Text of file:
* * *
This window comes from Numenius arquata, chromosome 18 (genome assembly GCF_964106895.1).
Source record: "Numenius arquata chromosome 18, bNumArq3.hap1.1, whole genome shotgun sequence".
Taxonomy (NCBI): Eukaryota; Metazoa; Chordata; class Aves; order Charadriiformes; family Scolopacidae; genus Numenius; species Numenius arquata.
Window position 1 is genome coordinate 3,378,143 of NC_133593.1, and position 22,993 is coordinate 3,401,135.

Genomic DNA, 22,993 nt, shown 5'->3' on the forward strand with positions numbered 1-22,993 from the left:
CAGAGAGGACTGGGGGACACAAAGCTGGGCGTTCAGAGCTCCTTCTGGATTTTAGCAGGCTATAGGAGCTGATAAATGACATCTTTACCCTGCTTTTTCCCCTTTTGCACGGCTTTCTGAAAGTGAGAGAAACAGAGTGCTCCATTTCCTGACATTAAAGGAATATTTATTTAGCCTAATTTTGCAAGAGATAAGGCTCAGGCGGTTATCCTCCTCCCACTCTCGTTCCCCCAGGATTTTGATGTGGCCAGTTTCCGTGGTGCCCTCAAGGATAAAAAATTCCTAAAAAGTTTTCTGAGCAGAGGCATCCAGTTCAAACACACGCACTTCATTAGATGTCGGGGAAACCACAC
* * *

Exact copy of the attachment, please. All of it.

This window comes from Numenius arquata, chromosome 18 (genome assembly GCF_964106895.1).
Source record: "Numenius arquata chromosome 18, bNumArq3.hap1.1, whole genome shotgun sequence".
Taxonomy (NCBI): Eukaryota; Metazoa; Chordata; class Aves; order Charadriiformes; family Scolopacidae; genus Numenius; species Numenius arquata.
Window position 1 is genome coordinate 3,378,143 of NC_133593.1, and position 22,993 is coordinate 3,401,135.

Genomic DNA, 22,993 nt, shown 5'->3' on the forward strand with positions numbered 1-22,993 from the left:
CAGAGAGGACTGGGGGACACAAAGCTGGGCGTTCAGAGCTCCTTCTGGATTTTAGCAGGCTATAGGAGCTGATAAATGACATCTTTACCCTGCTTTTTCCCCTTTTGCACGGCTTTCTGAAAGTGAGAGAAACAGAGTGCTCCATTTCCTGACATTAAAGGAATATTTATTTAGCCTAATTTTGCAAGAGATAAGGCTCAGGCGGTTATCCTCCTCCCACTCTCGTTCCCCCAGGATTTTGATGTGGCCAGTTTCCGTGGTGCCCTCAAGGATAAAAAATTCCTAAAAAGTTTTCTGAGCAGAGGCATCCAGTTCAAACACACGCACTTCATTAGATGTCGGGGAAACCACAC